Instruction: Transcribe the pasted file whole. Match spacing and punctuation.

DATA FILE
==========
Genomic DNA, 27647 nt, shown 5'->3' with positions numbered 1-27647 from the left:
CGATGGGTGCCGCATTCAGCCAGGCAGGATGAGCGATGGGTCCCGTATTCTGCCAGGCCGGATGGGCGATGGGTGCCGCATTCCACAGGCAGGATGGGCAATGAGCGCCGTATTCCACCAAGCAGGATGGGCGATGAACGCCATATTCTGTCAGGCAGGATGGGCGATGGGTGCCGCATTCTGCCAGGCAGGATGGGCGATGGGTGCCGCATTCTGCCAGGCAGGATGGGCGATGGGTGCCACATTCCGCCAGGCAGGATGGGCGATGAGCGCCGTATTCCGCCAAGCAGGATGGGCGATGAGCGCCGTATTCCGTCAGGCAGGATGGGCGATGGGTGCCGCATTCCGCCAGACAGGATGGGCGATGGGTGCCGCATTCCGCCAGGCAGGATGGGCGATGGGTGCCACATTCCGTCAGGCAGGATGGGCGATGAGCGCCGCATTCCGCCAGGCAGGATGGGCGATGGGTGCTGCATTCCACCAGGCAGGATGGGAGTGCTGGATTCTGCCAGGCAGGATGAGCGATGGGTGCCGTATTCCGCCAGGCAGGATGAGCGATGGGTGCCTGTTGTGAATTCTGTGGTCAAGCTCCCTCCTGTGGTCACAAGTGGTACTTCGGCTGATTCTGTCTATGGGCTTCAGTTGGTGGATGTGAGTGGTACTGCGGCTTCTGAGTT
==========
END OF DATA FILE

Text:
Genomic DNA, 27647 nt, shown 5'->3' with positions numbered 1-27647 from the left:
CGATGGGTGCCGCATTCAGCCAGGCAGGATGAGCGATGGGTCCCGTATTCTGCCAGGCCGGATGGGCGATGGGTGCCGCATTCCACAGGCAGGATGGGCAATGAGCGCCGTATTCCACCAAGCAGGATGGGCGATGAACGCCATATTCTGTCAGGCAGGATGGGCGATGGGTGCCGCATTCTGCCAGGCAGGATGGGCGATGGGTGCCGCATTCTGCCAGGCAGGATGGGCGATGGGTGCCACATTCCGCCAGGCAGGATGGGCGATGAGCGCCGTATTCCGCCAAGCAGGATGGGCGATGAGCGCCGTATTCCGTCAGGCAGGATGGGCGATGGGTGCCGCATTCCGCCAGACAGGATGGGCGATGGGTGCCGCATTCCGCCAGGCAGGATGGGCGATGGGTGCCACATTCCGTCAGGCAGGATGGGCGATGAGCGCCGCATTCCGCCAGGCAGGATGGGCGATGGGTGCTGCATTCCACCAGGCAGGATGGGAGTGCTGGATTCTGCCAGGCAGGATGAGCGATGGGTGCCGTATTCCGCCAGGCAGGATGAGCGATGGGTGCCTGTTGTGAATTCTGTGGTCAAGCTCCCTCCTGTGGTCACAAGTGGTACTTCGGCTGATTCTGTCTATGGGCTTCAGTTGGTGGATGTGAGTGGTACTGCGGCTTCTGAGTT